posts tagged with the keyword ‘broken’

2012.04.06

Vivitar

So I got this Vivitar 285 flash last year, and it’s been working great, except for one thing… the little plastic foot is no match for the weight of this thing. Eventually, it broke. Argh… To be expected though.

I found a replacement metal foot on ebay for $6.99, and I watched some YouTube video that explained replacing it. Here’s the thing though… after I watched a damn advertisement, and then a 9 minute video showing how to do the replacement, I decided that I’d help people of the future by presenting the same info in a good old no-nonsense way, with words and pictures!

Broken Foot

So here is our broken foot. Thin, old, cheap plastic. No good! Grab a tiny screwdriver and remove the foot. Don’t lose the screws, they are tiny! (Also, you will need them later!)

Remove Foot

Here is the broken one still attached, next to the new one. On the original unit, there are 4 wires. Two of them (white and green) go to the test button. You don’t need these! You just need the black and red wires. The button on the new one will work just fine with only the black and red attached.

New Foot

The black and red wires are short, so don’t cut them, you need to desolder them. If you don’t have a good soldering iron, and some soldering wick and a solder sucker, find someone who does. (Maybe your local hackerspace?) I did cut the white and green ones, and put a tiny amount of tape over the ends, just to be totally safe.

Soldered

Solder the black and red wires in place securely. It appears I put the black on in the center. I’m not sure that it matters, but YMMV and I make no guarantees. (See where I put the screws? Right where they belong, because they are so damn small I was afraid of losing them!) Also, don’t put the foot on backwards, as that would be stupid. (Disclaimer: I’m not even sure you can put it on backwards. I just like disclaimers.)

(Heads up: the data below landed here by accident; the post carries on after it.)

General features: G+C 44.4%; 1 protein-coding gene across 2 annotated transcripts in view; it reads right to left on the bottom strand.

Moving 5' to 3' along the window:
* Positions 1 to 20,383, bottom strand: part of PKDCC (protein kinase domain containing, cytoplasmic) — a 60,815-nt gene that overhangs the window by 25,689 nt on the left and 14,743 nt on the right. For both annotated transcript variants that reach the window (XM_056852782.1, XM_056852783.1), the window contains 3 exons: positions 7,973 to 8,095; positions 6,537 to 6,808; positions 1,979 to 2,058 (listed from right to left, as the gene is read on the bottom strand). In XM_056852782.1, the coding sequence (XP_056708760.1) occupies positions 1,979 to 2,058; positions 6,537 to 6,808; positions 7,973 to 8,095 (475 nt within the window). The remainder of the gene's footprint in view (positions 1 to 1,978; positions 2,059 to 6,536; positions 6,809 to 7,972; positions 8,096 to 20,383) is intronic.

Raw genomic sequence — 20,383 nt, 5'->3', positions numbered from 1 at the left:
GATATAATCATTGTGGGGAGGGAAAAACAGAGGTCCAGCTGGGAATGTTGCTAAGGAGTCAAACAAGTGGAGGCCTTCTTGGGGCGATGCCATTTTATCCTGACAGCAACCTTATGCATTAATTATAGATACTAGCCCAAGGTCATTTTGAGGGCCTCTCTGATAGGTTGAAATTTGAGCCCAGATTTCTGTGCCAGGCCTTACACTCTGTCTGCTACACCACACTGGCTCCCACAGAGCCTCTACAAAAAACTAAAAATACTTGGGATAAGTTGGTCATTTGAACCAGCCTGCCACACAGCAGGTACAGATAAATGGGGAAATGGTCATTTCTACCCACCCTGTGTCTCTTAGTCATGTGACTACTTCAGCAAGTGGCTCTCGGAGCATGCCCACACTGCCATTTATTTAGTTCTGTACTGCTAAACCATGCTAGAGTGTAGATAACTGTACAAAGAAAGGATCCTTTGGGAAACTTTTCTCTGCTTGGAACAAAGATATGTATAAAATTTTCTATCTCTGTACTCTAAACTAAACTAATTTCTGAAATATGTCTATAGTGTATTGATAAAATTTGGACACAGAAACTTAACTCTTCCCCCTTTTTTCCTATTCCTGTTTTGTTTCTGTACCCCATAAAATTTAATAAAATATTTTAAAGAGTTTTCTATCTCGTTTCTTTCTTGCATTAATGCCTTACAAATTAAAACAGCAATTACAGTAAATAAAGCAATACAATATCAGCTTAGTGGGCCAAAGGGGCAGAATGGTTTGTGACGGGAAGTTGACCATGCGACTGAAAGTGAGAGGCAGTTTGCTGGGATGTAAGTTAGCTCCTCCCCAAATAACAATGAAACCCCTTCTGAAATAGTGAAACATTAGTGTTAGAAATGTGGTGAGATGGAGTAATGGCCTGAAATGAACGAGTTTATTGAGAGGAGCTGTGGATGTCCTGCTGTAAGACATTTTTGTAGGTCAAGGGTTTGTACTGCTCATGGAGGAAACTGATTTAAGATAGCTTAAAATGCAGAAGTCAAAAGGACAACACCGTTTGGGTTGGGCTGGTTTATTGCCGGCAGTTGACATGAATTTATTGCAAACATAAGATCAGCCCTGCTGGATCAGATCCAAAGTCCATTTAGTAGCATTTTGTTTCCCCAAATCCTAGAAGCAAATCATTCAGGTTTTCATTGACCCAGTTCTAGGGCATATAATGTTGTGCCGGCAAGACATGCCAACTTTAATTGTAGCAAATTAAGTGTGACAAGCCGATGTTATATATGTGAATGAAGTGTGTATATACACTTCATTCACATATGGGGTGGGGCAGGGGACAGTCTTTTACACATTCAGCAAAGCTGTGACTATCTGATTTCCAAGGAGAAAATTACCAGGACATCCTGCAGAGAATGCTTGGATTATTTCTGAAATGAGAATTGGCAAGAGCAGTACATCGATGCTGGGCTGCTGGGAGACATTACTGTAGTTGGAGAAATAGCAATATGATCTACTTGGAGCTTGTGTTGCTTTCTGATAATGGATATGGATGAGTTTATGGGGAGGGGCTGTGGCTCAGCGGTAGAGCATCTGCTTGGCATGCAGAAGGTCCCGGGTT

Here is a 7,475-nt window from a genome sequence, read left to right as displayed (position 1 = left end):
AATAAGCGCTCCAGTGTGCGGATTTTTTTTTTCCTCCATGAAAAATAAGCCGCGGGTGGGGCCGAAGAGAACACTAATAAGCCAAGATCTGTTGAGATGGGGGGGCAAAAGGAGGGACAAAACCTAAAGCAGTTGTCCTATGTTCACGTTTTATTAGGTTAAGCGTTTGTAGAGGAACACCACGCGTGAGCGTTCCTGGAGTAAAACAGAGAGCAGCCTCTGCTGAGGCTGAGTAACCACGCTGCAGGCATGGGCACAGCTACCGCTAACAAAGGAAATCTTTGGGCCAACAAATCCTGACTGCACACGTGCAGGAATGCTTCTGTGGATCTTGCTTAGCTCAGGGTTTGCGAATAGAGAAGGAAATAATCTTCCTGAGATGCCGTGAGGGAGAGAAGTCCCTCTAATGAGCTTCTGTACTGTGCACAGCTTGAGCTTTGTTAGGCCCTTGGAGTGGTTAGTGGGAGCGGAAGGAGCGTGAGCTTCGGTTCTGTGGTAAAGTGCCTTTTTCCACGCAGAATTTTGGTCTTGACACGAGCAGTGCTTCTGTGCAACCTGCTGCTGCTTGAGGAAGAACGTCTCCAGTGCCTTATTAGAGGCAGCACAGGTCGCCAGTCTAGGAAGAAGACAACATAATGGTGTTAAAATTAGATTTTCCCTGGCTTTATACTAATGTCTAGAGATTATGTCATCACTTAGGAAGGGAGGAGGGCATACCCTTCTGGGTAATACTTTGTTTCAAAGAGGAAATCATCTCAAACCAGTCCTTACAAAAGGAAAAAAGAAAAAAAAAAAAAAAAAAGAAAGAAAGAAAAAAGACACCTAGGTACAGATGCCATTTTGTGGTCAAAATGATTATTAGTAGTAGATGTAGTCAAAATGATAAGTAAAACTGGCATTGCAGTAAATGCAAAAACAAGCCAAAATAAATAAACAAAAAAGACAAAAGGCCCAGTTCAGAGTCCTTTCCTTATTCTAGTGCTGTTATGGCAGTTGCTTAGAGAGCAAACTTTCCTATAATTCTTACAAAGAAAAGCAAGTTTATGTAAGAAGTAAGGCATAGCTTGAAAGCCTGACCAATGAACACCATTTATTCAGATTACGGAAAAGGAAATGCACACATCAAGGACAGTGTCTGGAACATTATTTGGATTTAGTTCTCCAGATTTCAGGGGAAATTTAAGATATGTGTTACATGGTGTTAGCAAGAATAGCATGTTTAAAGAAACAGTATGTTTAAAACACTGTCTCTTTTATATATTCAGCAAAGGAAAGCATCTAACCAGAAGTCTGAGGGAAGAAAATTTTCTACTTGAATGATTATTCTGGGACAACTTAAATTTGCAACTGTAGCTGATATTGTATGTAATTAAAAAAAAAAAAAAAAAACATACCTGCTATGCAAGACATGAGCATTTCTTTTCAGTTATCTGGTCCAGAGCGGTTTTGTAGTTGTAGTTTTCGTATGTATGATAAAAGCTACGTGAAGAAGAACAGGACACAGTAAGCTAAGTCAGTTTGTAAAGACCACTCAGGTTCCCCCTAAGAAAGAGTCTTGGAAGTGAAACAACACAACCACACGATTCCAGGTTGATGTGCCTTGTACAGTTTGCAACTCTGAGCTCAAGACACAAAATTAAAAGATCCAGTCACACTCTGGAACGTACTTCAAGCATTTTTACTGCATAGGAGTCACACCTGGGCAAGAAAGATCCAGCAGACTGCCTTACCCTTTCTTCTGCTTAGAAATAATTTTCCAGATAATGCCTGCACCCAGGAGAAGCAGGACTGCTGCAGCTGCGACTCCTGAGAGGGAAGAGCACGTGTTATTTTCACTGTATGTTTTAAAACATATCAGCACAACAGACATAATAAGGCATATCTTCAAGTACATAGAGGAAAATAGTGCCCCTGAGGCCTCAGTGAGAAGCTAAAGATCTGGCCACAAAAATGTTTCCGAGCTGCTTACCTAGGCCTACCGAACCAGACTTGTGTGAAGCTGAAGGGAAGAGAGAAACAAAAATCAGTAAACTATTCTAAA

New Foot

With the soldering done, put the foot in place, put the screws in, and put the batteries back in (you did take them out before you started, right!?) and test it!

OK, there’s your short guide to replacing the hotshoe foot for a Vivitar 285 camera flash. Hopefully you read this in less time than it took me to watch that 9 minute long YouTube video.

(And yeah, the fact that this is a post about photography that has terrible photos is not lost on me. Apologies…)

2011.05.25

NO

Keep checking back for updates!

2010.10.18

Hey Pete, didn’t you hear? Email is broken! Yup, it’s been broken since 2003 at least, if not longer…

I like email. I like that when I create an email, it is saved on my own device (computer, phone, etc.) and then a copy of it is sent to someone else, and it doesn’t matter what kind of device that person is using, or what services they are signed up with, or any of those other crazy things like in the bad old days.

Remember when Prodigy users couldn’t email Compuserve users, or whatever the hell those other long-gone services were called? (Walled Gardens or Silos is what they were sometimes called.) To some degree, I feel like the Internet created this level playing field where everyone had to learn to get along and all be (somewhat) compatible. An email address is such a low barrier to entry… like a phone number. Imagine if you had to know if your friend used Verizon, or AT&T or some other company before you could even call them. (I know, you damn kids all use Skype or GTalk now, so again, you won’t see my point here.)

You can have an email address and not (appear to) be associated with any specific service or company. If you push people towards your Twitter account. You are reliant on Twitter. They control your identity and your messages, to some degree. It’s usually the same with Yammer, or any other system which might be used by some people to replace email because they think email is broken.